Gilad Atzmon in London on Saturday

31.1.20   **** HE HAS CANCELLED****** thanks to pressure including from CAA.

Gilad Atzmon is an ex-Israeli jazz musician whose book, The Wandering Who? was labelled by the CST in 2011 as ‘quite probably the most antisemitic book published in this country in recent years.‘  Atzmon is reported to have blamed the Grenfell Tower tragedy on “Jerusalemites” as well as reportedly telling university students (at a meeting where I was present) that “the Jews were expelled from Germany for misbehaving.” He is not shy about his antisemitism, telling a Jewish Twitter user in 2014: “I am not a Jew any more. I indeed despise the Jew in me (whatever is left). I absolutely detest the Jew in you.”

CAA reports that Atzmon has stated that Jews were responsible for their persecution by the Nazis, Jews should apologise for making gentiles hate them, burning synagogues is “a rational act”, Jews are trying to control the world, Jews are harming the planet, Jews caused the credit crunch, and Israel is worse than Nazi Germany. He has also trivialised the scale and impact of the Holocaust.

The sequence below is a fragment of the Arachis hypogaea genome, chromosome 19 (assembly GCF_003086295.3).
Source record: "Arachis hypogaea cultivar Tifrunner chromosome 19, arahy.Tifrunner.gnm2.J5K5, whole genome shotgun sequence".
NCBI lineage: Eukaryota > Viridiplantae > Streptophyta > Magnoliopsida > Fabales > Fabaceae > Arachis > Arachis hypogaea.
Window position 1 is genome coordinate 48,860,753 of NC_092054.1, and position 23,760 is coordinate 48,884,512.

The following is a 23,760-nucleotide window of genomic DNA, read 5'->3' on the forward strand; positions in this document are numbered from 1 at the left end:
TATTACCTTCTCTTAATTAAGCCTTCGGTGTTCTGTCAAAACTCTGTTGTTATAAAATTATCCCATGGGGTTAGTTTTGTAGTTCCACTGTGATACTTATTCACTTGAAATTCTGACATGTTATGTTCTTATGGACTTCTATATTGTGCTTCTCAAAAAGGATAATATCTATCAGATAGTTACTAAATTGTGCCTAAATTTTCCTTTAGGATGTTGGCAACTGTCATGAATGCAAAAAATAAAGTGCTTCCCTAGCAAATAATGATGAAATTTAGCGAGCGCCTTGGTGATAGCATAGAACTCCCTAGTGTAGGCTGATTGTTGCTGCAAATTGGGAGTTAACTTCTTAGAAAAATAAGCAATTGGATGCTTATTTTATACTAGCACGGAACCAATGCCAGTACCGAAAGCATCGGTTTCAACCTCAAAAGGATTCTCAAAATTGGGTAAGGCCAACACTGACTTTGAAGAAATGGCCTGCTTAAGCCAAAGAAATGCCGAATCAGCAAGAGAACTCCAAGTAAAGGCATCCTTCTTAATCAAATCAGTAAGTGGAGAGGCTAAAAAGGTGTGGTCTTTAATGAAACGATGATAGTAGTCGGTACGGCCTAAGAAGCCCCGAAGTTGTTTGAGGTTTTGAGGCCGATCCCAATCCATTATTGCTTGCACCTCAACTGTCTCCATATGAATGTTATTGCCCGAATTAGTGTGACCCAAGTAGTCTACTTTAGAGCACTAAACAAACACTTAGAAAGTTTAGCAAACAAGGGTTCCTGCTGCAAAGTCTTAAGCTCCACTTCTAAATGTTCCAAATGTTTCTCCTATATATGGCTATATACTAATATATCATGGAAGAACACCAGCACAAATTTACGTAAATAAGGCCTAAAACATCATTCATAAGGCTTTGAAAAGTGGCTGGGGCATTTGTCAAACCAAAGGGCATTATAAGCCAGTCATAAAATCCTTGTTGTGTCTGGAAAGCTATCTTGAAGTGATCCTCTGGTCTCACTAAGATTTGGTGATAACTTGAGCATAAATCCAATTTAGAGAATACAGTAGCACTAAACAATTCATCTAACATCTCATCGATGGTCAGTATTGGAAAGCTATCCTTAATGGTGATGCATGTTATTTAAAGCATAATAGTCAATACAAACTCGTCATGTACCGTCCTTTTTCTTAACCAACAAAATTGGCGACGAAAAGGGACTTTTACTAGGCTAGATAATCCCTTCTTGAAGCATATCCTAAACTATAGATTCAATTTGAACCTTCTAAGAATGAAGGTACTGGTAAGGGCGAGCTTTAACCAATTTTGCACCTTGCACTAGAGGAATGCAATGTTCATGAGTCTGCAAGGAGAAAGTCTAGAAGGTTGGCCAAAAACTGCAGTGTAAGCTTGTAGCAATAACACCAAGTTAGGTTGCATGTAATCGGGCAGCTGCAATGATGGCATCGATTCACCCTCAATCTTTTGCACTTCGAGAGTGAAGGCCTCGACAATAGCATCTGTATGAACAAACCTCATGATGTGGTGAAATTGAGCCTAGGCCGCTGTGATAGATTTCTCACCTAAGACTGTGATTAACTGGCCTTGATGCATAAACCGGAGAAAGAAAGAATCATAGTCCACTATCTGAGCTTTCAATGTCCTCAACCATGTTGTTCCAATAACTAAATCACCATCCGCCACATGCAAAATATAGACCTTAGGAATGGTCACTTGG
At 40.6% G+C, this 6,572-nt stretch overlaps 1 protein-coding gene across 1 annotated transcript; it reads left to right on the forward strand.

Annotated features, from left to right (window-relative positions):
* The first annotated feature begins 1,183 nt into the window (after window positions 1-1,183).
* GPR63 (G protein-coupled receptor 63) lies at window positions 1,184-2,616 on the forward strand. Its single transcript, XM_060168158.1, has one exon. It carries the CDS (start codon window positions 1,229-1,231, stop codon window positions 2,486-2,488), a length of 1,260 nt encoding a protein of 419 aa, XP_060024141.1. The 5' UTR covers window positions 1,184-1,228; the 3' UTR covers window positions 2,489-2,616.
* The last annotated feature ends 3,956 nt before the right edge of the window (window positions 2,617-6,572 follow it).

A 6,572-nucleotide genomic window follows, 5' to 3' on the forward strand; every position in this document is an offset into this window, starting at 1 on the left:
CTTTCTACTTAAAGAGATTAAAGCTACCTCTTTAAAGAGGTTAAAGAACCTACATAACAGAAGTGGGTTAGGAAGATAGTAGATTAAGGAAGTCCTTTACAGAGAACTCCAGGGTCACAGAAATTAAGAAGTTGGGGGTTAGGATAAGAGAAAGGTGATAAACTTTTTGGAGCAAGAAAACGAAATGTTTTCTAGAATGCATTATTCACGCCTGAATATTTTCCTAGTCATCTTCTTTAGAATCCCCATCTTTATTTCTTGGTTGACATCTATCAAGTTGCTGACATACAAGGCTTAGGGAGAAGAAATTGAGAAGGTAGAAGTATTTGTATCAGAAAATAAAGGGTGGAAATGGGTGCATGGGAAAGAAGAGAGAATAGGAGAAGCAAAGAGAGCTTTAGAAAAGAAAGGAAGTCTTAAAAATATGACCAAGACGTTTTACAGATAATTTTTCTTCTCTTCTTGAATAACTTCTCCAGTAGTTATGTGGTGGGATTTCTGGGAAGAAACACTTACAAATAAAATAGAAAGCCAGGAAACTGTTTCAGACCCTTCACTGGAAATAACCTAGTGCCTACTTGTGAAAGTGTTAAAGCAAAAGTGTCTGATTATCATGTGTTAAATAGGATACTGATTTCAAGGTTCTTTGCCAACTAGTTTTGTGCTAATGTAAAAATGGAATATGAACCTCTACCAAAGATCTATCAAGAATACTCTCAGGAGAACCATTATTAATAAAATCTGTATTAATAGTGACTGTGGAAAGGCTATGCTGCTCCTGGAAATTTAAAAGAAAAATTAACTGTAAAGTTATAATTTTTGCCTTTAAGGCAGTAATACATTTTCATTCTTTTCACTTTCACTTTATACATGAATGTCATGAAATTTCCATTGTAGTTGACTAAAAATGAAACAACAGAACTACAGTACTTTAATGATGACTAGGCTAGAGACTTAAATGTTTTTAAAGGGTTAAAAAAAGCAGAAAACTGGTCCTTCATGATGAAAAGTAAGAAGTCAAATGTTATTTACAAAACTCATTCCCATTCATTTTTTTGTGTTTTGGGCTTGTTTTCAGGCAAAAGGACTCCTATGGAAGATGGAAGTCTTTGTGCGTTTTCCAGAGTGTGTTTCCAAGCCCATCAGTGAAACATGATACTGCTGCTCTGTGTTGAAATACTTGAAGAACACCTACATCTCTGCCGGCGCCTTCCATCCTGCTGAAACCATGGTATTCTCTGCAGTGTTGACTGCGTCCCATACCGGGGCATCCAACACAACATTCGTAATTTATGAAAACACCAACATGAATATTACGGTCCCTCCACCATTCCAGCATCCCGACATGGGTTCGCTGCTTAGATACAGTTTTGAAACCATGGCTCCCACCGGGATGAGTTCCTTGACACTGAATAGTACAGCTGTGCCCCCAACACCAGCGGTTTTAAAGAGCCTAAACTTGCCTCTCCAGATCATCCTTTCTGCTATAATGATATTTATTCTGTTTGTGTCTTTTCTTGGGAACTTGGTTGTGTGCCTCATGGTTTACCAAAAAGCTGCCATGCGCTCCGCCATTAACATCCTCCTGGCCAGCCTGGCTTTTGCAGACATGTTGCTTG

In December 2018 Islington Council banned him from performing at the Council-owned Islington Assembly Hall. On 15 March 2019  there was a large demonstration (including me) outside the Vortex Jazz Club in Dalston where Atzmon was performing.

On Saturday 1 February Atzmon is due to perform at the 606 Club in Chelsea (90 Lots Road SW10 0QD).

Here is how club owner Steve Rubie ‘As a Jew’ ludicrously defends booking Atzmon….


For those who are reading this I appreciate you taking the time to understand my viewpoint regarding the current Gilad Atzmon situation and why I have reached the conclusions that I have.

I would firstly start by saying, as I have already communicated to Jewish News (JN) on several occasions now, that I’m not looking to be an apologist for Gilad Atzmon in any way, he can look out for himself, that’s not my job or frankly concern. I’m more concerned about the liberal tradition within my own community of tolerance and reasonableness of which I am proud.

I was brought up with the adage from my parents of “I don’t necessarily agree with what you say (in Galad’s case I probably don’t agree with about 70% of it), but I will fight for the right for you to say it”. This, to me, is the foundation of Jewish liberal thought and is the basis of my stance in this case, particularly in a world which seems to more and more be dominated by fake news, post truth and “alternative facts”.

And these are the facts and this is the situation as I see it:

I have known Glad in excess of 15 years and over that time have discussed various issues with him for what I imagine would be in excess of 100 hours. So I like to think I have a reasonable grasp of his views and ideas.